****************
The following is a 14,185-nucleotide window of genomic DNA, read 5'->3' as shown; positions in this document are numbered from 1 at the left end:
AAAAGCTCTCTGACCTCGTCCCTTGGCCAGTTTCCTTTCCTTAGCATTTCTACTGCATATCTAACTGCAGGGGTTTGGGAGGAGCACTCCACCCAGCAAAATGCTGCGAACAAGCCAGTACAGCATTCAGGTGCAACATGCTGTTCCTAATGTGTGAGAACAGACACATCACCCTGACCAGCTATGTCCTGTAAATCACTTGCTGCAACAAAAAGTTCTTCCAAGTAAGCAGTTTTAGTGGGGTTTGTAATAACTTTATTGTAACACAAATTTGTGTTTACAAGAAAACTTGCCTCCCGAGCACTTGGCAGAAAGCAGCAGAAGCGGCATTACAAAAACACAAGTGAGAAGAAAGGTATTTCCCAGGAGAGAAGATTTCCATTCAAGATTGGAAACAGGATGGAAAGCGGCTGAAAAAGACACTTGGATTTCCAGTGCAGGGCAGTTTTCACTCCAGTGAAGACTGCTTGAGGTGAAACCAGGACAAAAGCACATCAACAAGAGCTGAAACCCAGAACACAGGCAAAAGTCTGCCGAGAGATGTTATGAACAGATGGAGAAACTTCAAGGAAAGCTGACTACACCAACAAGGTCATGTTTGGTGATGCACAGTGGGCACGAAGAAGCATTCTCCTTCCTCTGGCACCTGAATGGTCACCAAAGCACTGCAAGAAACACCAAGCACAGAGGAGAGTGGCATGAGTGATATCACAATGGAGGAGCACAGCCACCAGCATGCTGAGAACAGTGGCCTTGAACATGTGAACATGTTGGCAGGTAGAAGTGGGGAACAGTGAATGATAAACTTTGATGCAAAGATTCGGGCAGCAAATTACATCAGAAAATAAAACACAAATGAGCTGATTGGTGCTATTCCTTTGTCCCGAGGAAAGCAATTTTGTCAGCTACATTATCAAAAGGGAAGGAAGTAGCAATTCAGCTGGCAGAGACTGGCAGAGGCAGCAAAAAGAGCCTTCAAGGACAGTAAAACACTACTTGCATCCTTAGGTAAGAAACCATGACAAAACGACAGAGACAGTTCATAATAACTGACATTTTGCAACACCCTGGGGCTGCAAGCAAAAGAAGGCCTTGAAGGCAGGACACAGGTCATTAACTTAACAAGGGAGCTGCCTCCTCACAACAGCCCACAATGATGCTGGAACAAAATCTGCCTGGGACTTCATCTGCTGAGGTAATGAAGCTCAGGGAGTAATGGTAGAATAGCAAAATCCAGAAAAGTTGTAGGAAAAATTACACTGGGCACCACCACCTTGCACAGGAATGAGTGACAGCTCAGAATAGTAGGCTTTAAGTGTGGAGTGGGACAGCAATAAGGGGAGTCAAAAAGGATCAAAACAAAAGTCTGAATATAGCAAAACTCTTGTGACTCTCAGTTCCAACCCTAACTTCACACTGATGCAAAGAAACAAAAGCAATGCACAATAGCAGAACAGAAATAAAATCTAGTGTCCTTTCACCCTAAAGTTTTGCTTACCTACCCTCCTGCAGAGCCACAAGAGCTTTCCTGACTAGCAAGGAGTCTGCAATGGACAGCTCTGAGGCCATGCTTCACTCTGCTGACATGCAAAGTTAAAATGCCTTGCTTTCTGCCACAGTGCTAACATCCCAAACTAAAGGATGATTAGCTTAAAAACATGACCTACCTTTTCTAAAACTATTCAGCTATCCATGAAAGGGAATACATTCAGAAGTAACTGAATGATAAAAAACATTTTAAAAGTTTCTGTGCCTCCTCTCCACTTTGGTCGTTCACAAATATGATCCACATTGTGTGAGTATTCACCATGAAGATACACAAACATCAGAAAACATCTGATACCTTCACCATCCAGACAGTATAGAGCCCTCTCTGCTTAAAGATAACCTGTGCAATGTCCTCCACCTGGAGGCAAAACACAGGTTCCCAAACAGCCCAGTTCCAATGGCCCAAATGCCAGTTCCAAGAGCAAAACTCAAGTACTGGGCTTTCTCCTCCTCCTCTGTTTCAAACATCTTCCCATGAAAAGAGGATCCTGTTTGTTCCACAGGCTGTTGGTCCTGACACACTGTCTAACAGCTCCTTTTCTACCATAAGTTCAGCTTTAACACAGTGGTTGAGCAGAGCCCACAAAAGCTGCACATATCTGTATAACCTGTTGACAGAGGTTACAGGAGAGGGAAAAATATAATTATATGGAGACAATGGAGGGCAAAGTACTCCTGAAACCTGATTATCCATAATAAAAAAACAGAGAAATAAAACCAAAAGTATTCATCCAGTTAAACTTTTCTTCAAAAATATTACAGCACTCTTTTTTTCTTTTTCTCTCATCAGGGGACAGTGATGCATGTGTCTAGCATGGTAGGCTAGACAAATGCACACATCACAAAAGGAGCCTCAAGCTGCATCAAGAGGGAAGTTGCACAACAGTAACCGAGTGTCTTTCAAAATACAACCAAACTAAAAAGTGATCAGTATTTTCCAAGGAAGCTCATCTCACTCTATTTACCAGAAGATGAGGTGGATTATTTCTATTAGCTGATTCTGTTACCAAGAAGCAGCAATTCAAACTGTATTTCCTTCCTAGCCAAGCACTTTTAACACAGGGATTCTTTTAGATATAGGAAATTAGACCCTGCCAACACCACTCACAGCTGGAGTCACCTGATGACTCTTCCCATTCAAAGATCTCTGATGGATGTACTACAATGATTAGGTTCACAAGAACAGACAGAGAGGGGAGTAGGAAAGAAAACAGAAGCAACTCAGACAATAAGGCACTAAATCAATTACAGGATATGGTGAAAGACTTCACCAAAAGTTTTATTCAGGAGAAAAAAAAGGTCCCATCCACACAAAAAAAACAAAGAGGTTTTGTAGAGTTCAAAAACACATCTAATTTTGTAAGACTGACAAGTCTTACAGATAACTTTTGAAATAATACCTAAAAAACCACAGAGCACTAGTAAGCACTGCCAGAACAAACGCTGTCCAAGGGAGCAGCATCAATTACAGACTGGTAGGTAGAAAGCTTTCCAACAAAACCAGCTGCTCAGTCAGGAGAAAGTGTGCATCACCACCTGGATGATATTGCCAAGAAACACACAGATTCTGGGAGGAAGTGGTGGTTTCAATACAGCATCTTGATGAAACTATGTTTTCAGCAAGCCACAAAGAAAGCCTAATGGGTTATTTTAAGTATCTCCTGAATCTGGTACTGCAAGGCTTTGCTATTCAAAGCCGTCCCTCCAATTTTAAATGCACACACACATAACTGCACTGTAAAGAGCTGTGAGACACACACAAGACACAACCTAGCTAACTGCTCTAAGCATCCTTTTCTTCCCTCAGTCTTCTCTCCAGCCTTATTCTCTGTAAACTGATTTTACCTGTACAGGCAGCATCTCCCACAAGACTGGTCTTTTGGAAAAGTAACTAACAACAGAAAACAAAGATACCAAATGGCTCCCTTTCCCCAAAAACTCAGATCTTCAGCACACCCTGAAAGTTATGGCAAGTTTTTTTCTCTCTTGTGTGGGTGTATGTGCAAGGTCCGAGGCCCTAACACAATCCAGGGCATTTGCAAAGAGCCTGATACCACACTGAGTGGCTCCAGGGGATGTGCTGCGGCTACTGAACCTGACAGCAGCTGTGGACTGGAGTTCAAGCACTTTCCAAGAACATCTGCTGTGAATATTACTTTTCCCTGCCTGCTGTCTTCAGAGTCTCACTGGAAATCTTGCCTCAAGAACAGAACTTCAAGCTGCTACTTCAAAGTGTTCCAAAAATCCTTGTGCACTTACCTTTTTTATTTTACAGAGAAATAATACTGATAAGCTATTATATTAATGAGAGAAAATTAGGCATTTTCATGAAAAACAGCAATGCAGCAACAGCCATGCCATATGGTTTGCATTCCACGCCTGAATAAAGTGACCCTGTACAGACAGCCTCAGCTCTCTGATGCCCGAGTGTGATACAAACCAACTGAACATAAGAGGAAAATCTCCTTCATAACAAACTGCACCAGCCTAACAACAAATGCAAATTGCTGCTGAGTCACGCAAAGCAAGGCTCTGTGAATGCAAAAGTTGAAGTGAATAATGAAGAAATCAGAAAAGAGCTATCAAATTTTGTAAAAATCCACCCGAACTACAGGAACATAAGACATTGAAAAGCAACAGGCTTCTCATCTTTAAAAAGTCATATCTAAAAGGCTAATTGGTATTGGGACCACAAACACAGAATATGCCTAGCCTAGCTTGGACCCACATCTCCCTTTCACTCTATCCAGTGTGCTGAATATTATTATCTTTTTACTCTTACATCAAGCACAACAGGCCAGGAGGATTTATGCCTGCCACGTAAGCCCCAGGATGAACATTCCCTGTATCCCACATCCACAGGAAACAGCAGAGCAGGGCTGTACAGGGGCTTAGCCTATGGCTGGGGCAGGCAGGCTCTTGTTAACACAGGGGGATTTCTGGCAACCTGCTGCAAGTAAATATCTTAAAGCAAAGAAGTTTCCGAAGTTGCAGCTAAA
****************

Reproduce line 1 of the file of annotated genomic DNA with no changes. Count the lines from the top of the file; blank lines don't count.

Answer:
The following is a 14,185-nucleotide window of genomic DNA, read 5'->3' as shown; positions in this document are numbered from 1 at the left end: